‘The King Is Half Undressed,’ Jellyfish
If life were fair and people bought records because the songs were good, Jellyfish would have been the next Beatles. Instead, after two near-perfect albums, infighting broke out among the members, and history has all but forgotten them. (See a more detailed history of Jellyfish.)
There are a few small hundred true believers, though, who still recognize the group’s talent and continue to wax poetic about the old days and look for any pale imitators that they can latch on to. The group is credited with launching a small power pop revival: groups such as the Merrymakers, the Nines, Mike Viola and the Tories can attribute their success to the Jellyfish mailing list.
Now the next Beatles are never destined to reunite again, with lead singer Andy Sturmer content with writing children’s music in Japan, Tim Smith playing bass for Sheryl Crow, and Roger Joseph Manning Jr. and Jason Falkner churning out solo albums to tease Jellyfish fans.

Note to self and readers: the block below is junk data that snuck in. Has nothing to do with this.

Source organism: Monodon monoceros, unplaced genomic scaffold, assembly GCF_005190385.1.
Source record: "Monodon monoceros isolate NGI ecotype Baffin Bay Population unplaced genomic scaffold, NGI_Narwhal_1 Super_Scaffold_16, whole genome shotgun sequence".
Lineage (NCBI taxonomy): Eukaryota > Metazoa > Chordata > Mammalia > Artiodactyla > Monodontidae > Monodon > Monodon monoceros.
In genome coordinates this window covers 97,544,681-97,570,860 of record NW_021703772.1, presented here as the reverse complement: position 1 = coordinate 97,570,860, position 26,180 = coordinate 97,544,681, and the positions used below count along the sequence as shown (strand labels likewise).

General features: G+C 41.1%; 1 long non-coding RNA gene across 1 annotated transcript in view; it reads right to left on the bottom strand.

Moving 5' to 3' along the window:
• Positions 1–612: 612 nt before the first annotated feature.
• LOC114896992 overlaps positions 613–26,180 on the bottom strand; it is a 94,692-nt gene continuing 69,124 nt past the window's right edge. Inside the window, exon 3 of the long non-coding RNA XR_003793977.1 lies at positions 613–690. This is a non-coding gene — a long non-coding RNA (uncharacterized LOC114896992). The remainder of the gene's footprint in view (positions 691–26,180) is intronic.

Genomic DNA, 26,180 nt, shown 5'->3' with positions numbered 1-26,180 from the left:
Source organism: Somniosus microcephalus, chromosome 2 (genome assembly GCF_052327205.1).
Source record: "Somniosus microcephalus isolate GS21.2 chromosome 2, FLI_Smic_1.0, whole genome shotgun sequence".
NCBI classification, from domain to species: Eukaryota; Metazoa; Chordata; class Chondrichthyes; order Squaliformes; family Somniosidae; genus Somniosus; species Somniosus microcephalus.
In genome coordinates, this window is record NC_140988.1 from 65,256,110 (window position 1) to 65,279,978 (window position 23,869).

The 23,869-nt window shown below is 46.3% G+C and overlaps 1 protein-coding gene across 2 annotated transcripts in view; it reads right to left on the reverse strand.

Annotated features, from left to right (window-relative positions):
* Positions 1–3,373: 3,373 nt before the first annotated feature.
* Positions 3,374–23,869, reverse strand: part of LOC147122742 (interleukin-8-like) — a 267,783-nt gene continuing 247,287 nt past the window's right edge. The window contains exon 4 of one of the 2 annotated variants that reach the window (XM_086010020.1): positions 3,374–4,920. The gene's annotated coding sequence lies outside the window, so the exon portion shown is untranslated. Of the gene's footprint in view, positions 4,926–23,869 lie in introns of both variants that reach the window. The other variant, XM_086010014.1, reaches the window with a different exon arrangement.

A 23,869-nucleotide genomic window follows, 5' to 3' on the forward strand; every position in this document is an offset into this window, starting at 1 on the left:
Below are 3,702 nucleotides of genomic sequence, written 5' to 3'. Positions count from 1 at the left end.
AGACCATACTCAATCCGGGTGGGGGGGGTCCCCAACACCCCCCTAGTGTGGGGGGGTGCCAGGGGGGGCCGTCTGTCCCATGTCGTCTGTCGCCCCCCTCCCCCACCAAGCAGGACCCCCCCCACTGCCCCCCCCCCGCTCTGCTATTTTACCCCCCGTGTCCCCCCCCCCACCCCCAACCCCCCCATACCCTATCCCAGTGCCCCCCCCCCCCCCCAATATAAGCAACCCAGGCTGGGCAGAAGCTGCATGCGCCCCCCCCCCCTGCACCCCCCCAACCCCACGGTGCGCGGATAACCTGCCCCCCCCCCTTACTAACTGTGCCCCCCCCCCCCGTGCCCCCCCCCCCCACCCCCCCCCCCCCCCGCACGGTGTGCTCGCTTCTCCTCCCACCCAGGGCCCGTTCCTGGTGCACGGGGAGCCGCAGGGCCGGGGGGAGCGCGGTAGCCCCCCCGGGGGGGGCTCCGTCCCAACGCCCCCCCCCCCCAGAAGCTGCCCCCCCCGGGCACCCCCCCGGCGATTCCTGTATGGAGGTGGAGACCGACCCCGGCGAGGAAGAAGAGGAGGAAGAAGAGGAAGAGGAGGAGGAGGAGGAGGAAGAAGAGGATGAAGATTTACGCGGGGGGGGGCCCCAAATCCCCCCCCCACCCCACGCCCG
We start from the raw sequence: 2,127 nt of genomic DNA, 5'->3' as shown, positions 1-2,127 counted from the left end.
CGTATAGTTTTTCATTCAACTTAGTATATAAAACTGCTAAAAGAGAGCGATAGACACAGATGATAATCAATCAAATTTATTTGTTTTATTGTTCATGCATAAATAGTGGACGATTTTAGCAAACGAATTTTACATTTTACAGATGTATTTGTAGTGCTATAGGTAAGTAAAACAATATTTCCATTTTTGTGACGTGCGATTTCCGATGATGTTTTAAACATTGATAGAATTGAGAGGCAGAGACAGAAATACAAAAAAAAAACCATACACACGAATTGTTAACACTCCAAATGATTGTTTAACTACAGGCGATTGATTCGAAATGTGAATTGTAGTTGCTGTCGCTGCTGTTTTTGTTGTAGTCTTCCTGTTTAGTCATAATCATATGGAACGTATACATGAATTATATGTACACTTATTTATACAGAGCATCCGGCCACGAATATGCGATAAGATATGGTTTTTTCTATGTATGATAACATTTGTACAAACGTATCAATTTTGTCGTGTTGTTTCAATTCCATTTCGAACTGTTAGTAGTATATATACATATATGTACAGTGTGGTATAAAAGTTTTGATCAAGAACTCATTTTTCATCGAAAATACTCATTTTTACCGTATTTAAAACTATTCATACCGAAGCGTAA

But we still have those two albums. Two albums that remind us of pop perfection. “The King is Half Undressed,” from Jellyfish’s first album, Bellybutton, typifies what the band was and could do with music. They use a harpsichord, rare chord progressions (augmented triads!), delicious harmonies and a totally unexpected bridge in which the harmonies take over and the key changes from a minor to a major. It’s like a separate movement to a musical suite.
It was like nothing pop music had seen since, well, the Beatles, and although the song reached No. 39 in the U.K., it couldn’t crack the U.S. Hot 100.
The video – well, I can’t explain it. See for yourself. It’s offbeat, like the group, but it shows their innovation and leaves you with the feeling that you’ve experienced something special.